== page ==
September 14, 2020
Consulting and professional services firm Deloitte recently issued a report, “Unbundling the cloud with the intelligent edge,” which looks at how updated connectivity in the cloud, AI, and edge computing can be exploited by the enterprise. Elements making up this changing ecosystem include the adoption of 5G and Wi-Fi 6 in the next phase of wireless connections, says Jeff Loucks, executive director of Deloitte’s Center for Technology, Media, & Telecommunications. He says the report posits the displacement of incumbent wireless by 5G in the next three years. New tiers of wireless may act as force multipliers, according to the report, by expanding the potential of other new technologies.
“The way we’re thinking about the intelligent edge,” says Loucks, “it’s a combination of processing power, artificial intelligence, and advanced connectivity that’s located near devices that generate and consume data.” Those devices include smartphones, robots, drones, and sensors. The alignment of such resources could turbocharge industry and the internet of things, he says.
Part of what drives the evolution at the edge is the processing power coming from datacenters that are nearby connected devices as well as on devices themselves. Another factor is minimized latency through improved connectivity that can speed up data analysis, Loucks says. “In the past, IoT has sometimes gotten stuck because the data has been collected and stored but not analyzed or acted upon.”
The introduction of more advanced wireless connectivity, he says, is essential for devices at the edge to realize their potential. Incumbent 4G LTE wireless services continues to be used, but Loucks expects more 5G and Wi-Fi 6 to surface in the next one to two years.
That connectivity still needs to be paired with AI and machine learning to analyze data from edge devices in real time and enable automation, he says. There is an escalation of inference at the edge, Loucks says, with AI in small datacenters and edge AI chips offering faster execution processing.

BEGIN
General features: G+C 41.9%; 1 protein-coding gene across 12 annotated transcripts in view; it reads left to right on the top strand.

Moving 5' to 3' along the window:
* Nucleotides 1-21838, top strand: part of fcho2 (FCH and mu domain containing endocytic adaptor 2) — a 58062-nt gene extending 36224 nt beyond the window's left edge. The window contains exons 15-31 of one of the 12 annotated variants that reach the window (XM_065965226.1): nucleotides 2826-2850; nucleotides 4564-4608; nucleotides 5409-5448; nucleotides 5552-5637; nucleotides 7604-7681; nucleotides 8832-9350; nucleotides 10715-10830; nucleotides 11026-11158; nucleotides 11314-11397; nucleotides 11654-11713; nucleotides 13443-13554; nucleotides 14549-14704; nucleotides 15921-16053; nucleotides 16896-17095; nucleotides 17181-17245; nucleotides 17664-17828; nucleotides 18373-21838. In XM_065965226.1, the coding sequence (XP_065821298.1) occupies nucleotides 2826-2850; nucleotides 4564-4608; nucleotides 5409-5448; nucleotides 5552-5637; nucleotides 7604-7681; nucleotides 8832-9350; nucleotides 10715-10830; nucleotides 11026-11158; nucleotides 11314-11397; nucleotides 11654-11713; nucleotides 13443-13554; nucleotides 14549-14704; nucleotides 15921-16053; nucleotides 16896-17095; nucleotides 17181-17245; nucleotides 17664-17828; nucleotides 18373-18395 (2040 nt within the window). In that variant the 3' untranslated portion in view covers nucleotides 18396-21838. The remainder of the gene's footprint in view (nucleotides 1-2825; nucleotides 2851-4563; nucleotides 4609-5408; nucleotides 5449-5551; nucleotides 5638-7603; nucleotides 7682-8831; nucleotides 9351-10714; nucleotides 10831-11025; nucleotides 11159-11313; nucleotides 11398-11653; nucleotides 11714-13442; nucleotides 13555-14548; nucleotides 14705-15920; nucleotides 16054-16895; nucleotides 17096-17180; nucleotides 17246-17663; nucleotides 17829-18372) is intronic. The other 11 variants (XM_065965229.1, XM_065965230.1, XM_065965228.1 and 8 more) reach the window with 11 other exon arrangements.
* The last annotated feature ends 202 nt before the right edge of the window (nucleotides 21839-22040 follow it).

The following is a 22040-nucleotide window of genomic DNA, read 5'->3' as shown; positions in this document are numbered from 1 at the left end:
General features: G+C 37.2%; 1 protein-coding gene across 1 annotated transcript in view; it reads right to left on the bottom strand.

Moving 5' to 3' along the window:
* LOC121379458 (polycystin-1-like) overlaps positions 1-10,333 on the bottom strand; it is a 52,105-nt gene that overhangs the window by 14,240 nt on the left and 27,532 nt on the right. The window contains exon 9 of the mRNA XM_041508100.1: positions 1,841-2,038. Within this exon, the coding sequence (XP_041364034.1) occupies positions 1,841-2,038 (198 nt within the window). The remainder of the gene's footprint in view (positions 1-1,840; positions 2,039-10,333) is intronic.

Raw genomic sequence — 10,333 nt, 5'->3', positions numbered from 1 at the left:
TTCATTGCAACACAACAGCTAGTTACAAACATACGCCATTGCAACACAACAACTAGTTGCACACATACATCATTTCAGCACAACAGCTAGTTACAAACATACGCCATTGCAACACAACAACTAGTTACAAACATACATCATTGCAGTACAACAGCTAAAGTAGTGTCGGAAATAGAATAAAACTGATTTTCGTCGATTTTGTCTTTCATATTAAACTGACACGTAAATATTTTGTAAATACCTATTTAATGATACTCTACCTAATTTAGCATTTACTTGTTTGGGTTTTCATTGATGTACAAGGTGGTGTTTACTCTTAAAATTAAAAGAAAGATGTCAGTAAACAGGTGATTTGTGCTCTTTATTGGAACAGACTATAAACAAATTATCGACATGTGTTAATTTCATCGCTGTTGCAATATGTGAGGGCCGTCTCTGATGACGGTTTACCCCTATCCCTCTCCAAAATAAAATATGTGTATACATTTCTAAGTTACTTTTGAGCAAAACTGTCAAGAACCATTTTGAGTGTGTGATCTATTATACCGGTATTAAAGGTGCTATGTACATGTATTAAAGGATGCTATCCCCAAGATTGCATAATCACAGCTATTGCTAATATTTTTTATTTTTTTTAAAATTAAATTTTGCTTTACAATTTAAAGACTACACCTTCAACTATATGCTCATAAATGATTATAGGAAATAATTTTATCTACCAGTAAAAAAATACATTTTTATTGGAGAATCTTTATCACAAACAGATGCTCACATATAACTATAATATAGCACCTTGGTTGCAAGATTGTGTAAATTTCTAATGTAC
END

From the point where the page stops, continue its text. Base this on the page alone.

Devices at the edge are typically within 30 miles of a data center, he says, and on private networks may see latency under 10 milliseconds. That fast caliber of processing is needed to support robotics and autonomous cars, compared with public cloud, which tends to see 50 milliseconds in latency, Loucks says.
Businesses can find value at the edge, he says, through faster response times, more efficient use of bandwidth, more automation, and greater control over data such as where it resides. For example, robots that roam grocery store aisles to track inventory cannot wait on a server to process and transmit navigational data, lest they run into shoppers. Behind such robots is a complex ecosystem of sensors, cameras, connectivity, and edge intelligence that Loucks says may need some sorting out and orchestration. “No one vendor has got all of those pieces.”
The last time connectivity standards evolved, leading to 4G LTE, Loucks says it buttressed mobile video, streaming on demand, and live streaming. Something comparable could be seen with 5G. “You’re going to have adjacencies that are unexpected impacts when you have a new technology,” he says.
The edge is still dependent on broader implementation of 5G and Wi-Fi 6 networks, Loucks says, along with continued evolution of semiconductors. “There are now tiny AI chips that have very high processing speed and low power requirements, and some of them cost under $4.” For all the opportunities that seem possible at the edge, there may also be a need to simplify the ecosystem for enterprises to get the most out of it. “The biggest challenge right now is going to be orchestrating all of these different pieces and bringing them into solutions that are going to scale for companies,” Loucks says. “Some companies are just trying to figure out right now what is going to be the easiest path to ROI.”
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